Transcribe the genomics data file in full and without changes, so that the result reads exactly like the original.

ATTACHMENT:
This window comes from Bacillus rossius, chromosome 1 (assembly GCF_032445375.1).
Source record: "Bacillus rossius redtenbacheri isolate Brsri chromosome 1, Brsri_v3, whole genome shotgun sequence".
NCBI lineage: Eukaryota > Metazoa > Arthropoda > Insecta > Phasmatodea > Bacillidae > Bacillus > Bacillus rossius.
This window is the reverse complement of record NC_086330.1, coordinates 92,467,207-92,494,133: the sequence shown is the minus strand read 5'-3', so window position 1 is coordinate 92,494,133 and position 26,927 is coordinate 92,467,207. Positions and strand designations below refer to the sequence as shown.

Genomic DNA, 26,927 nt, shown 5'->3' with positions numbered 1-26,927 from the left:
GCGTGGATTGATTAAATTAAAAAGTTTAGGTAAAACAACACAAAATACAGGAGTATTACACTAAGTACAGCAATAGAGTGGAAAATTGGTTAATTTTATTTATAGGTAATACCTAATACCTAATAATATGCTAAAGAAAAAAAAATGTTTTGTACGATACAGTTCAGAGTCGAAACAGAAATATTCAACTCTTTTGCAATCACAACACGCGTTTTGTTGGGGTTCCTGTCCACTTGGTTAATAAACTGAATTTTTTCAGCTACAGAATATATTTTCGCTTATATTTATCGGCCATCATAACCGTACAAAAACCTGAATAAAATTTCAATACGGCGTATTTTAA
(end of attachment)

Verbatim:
This window comes from Bacillus rossius, chromosome 1 (assembly GCF_032445375.1).
Source record: "Bacillus rossius redtenbacheri isolate Brsri chromosome 1, Brsri_v3, whole genome shotgun sequence".
NCBI lineage: Eukaryota > Metazoa > Arthropoda > Insecta > Phasmatodea > Bacillidae > Bacillus > Bacillus rossius.
This window is the reverse complement of record NC_086330.1, coordinates 92,467,207-92,494,133: the sequence shown is the minus strand read 5'-3', so window position 1 is coordinate 92,494,133 and position 26,927 is coordinate 92,467,207. Positions and strand designations below refer to the sequence as shown.

Genomic DNA, 26,927 nt, shown 5'->3' with positions numbered 1-26,927 from the left:
GCGTGGATTGATTAAATTAAAAAGTTTAGGTAAAACAACACAAAATACAGGAGTATTACACTAAGTACAGCAATAGAGTGGAAAATTGGTTAATTTTATTTATAGGTAATACCTAATACCTAATAATATGCTAAAGAAAAAAAAATGTTTTGTACGATACAGTTCAGAGTCGAAACAGAAATATTCAACTCTTTTGCAATCACAACACGCGTTTTGTTGGGGTTCCTGTCCACTTGGTTAATAAACTGAATTTTTTCAGCTACAGAATATATTTTCGCTTATATTTATCGGCCATCATAACCGTACAAAAACCTGAATAAAATTTCAATACGGCGTATTTTAA